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  2. Such an important lesson, Katie. It's sometimes hard to keep in mind that every single individual has his or her own, complete life, just as complex and challenging as one's own.

    Your post reminded me of something: When my sister died many years ago, one of her friends gave a wonderful eulogy about pain. Doesn't matter what kind of pain you have, or whether it's physical or emotional. Every person experiences pain at some point, and nobody's pain can be compared to anyone else's.

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  3. Thanks Maryellen, glad you stopped my :)

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  4. So true, Anne! We all have hardships, and sometimes the best medicine for myself is remembering that.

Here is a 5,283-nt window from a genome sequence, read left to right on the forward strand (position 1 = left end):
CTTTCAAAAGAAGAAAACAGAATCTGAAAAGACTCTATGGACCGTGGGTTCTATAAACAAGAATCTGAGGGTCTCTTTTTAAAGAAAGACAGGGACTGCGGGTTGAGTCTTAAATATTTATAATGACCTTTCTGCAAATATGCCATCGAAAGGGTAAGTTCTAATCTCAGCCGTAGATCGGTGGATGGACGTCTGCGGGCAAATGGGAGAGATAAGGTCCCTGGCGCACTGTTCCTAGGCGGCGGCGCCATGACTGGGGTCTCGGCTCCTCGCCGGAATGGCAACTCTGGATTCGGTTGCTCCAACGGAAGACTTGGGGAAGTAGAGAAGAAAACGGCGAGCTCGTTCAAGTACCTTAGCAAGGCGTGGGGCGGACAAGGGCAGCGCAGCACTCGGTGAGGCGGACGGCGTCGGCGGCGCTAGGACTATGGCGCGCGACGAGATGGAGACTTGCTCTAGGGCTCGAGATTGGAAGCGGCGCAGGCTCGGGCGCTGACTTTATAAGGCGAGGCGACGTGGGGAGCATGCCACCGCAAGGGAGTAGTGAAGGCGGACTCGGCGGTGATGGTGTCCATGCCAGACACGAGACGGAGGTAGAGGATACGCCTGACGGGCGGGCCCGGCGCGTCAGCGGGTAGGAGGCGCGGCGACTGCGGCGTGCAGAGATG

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  5. We really don't know what others are going through, and I remember myself of that every time I start to feel sorry for myself. Everyone suffers pain in his/her life. My pain is no greater than anyone else's and quite possibly, someone else needs my shoulder to cry on more than I do.

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    1. It really is so important to remember, Kelly!

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  6. Sometimes we are shouting to the world from the inside wondering why no one hears. Seldom do we hear the silent cries of others. Sometimes we can see it in their eyes, but don't know how to reply.